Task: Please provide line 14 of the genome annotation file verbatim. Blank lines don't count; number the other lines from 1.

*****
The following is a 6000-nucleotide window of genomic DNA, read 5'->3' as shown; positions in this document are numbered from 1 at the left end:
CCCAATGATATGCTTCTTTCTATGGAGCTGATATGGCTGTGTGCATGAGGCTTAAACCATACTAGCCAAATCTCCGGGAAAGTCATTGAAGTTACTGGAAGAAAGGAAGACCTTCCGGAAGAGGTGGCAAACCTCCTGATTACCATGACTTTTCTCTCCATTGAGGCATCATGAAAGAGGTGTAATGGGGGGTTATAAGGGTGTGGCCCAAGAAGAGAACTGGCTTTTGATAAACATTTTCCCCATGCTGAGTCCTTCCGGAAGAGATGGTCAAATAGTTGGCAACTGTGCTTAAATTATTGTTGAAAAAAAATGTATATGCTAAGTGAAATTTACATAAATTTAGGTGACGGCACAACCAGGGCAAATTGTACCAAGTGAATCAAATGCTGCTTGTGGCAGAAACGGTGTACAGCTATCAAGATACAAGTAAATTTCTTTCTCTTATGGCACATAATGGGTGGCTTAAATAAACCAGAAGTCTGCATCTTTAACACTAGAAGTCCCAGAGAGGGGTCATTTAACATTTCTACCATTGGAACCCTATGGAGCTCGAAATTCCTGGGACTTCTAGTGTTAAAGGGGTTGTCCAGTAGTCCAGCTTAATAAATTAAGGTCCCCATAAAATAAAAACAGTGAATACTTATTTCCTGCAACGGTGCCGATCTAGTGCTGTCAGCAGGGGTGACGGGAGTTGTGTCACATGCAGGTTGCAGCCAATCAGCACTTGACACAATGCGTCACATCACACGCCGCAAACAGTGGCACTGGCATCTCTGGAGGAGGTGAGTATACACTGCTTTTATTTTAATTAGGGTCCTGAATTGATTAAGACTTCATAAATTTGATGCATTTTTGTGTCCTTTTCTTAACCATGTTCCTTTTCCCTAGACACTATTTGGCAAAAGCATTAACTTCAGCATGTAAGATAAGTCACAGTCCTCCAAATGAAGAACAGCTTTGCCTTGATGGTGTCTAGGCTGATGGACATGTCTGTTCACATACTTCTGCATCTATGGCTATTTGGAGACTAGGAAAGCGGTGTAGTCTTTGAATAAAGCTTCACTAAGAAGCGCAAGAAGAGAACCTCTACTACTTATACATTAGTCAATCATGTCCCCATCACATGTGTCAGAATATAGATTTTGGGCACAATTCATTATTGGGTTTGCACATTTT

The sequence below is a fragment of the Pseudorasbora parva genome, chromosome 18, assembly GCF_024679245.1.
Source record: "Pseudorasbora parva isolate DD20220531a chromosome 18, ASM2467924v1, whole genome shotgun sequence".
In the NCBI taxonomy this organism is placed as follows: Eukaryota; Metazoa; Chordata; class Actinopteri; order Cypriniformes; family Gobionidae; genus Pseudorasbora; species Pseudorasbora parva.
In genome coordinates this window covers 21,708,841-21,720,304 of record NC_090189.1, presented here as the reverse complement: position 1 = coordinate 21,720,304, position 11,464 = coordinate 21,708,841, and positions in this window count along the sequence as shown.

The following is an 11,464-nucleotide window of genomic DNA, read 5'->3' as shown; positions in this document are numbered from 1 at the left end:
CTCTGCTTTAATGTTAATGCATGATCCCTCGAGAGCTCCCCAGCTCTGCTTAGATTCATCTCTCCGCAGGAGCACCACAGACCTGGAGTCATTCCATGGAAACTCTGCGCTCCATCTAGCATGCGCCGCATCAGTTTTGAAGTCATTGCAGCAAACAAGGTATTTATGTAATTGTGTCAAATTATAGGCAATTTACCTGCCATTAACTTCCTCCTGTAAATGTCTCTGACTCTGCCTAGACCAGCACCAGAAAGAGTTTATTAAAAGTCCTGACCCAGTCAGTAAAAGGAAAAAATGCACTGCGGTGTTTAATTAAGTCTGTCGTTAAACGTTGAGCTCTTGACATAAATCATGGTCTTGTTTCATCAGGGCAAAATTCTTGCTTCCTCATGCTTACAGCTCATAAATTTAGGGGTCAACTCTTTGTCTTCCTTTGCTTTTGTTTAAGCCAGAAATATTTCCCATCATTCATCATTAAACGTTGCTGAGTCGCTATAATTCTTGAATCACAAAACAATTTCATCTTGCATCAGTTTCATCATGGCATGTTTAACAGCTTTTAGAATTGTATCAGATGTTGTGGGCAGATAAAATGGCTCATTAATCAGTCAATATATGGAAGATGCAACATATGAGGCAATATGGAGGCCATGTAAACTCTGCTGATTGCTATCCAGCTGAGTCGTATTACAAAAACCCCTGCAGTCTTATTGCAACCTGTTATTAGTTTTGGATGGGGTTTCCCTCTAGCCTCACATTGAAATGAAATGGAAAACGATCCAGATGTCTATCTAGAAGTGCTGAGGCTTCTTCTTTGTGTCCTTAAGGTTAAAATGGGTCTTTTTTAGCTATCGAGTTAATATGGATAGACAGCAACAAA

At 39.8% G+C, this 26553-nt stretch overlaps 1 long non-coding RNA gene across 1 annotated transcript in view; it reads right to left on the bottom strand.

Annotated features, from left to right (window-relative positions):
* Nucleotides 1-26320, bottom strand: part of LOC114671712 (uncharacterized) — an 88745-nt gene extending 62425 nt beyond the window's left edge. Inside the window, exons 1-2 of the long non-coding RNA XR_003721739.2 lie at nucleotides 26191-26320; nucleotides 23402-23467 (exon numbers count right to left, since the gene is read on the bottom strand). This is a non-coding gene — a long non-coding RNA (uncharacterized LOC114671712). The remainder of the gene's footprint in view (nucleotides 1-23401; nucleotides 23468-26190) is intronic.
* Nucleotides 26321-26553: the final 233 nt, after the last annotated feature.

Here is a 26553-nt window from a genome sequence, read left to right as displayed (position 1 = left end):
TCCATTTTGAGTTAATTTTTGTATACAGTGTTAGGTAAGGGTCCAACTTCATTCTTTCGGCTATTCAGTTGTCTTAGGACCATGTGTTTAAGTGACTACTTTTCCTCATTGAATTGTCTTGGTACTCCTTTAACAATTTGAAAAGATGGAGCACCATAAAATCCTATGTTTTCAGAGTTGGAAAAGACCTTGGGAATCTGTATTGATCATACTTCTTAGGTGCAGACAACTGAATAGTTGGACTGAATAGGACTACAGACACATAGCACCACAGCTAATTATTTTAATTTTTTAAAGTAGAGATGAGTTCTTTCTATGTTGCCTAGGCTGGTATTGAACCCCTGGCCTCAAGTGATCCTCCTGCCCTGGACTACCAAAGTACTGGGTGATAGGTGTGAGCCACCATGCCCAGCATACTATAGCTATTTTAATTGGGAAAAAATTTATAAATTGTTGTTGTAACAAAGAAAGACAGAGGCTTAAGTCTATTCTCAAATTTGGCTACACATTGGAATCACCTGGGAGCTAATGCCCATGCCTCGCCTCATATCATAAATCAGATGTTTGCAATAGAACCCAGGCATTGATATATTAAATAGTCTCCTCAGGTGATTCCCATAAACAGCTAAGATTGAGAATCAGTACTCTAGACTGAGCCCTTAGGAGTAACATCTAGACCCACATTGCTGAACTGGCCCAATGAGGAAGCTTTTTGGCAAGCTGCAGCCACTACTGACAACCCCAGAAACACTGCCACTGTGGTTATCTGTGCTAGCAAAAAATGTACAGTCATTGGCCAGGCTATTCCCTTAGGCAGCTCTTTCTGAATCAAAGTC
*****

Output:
TCCATTTTGAGTTAATTTTTGTATACAGTGTTAGGTAAGGGTCCAACTTCATTCTTTCGGCTATTCAGTTGTCTTAGGACCATGTGTTTAAGTGACTACTTTTCCTCATTGAATTGTCTTGGTACTCCTTTAACAATTTGAAAAGATGGAGCACCATAAAATCCTATGTTTTCAGAGTTGGAAAAGACCTTGGGAATCTGTATTGATCATACTTCTTAGGTGCAGACAACTGAATAGTTGGACTGAATAGGACTACAGACACATAGCACCACAGCTAATTATTTTAATTTTTTAAAGTAGAGATGAGTTCTTTCTATGTTGCCTAGGCTGGTATTGAACCCCTGGCCTCAAGTGATCCTCCTGCCCTGGACTACCAAAGTACTGGGTGATAGGTGTGAGCCACCATGCCCAGCATACTATAGCTATTTTAATTGGGAAAAAATTTATAAATTGTTGTTGTAACAAAGAAAGACAGAGGCTTAAGTCTATTCTCAAATTTGGCTACACATTGGAATCACCTGGGAGCTAATGCCCATGCCTCGCCTCATATCATAAATCAGATGTTTGCAATAGAACCCAGGCATTGATATATTAAATAGTCTCCTCAGGTGATTCCCATAAACAGCTAAGATTGAGAATCAGTACTCTAGACTGAGCCCTTAGGAGTAACATCTAGACCCACATTGCTGAACTGGCCCAATGAGGAAGCTTTTTGGCAAGCTGCAGCCACTACTGACAACCCCAGAAACACTGCCACTGTGGTTATCTGTGCTAGCAAAAAATGTACAGTCATTGGCCAGGCTATTCCCTTAGGCAGCTCTTTCTGAATCAAAGTC